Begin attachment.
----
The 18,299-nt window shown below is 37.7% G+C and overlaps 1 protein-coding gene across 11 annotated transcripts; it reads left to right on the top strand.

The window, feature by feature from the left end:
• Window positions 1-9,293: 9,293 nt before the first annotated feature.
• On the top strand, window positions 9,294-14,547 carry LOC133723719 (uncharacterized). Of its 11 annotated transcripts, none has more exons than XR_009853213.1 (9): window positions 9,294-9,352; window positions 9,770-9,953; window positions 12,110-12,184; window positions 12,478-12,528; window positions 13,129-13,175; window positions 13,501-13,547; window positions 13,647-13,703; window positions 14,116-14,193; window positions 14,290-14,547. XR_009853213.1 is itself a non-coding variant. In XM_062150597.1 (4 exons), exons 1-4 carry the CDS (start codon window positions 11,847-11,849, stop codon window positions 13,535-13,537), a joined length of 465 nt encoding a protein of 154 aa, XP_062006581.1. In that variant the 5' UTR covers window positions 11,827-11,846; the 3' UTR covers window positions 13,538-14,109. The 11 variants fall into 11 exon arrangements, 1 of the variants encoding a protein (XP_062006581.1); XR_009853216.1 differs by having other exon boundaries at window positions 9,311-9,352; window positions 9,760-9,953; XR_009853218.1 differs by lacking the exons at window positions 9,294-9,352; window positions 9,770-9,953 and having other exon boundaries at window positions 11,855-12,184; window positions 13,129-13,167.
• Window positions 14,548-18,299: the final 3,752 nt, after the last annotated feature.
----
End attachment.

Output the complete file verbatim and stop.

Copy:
The 18,299-nt window shown below is 37.7% G+C and overlaps 1 protein-coding gene across 11 annotated transcripts; it reads left to right on the top strand.

The window, feature by feature from the left end:
• Window positions 1-9,293: 9,293 nt before the first annotated feature.
• On the top strand, window positions 9,294-14,547 carry LOC133723719 (uncharacterized). Of its 11 annotated transcripts, none has more exons than XR_009853213.1 (9): window positions 9,294-9,352; window positions 9,770-9,953; window positions 12,110-12,184; window positions 12,478-12,528; window positions 13,129-13,175; window positions 13,501-13,547; window positions 13,647-13,703; window positions 14,116-14,193; window positions 14,290-14,547. XR_009853213.1 is itself a non-coding variant. In XM_062150597.1 (4 exons), exons 1-4 carry the CDS (start codon window positions 11,847-11,849, stop codon window positions 13,535-13,537), a joined length of 465 nt encoding a protein of 154 aa, XP_062006581.1. In that variant the 5' UTR covers window positions 11,827-11,846; the 3' UTR covers window positions 13,538-14,109. The 11 variants fall into 11 exon arrangements, 1 of the variants encoding a protein (XP_062006581.1); XR_009853216.1 differs by having other exon boundaries at window positions 9,311-9,352; window positions 9,760-9,953; XR_009853218.1 differs by lacking the exons at window positions 9,294-9,352; window positions 9,770-9,953 and having other exon boundaries at window positions 11,855-12,184; window positions 13,129-13,167.
• Window positions 14,548-18,299: the final 3,752 nt, after the last annotated feature.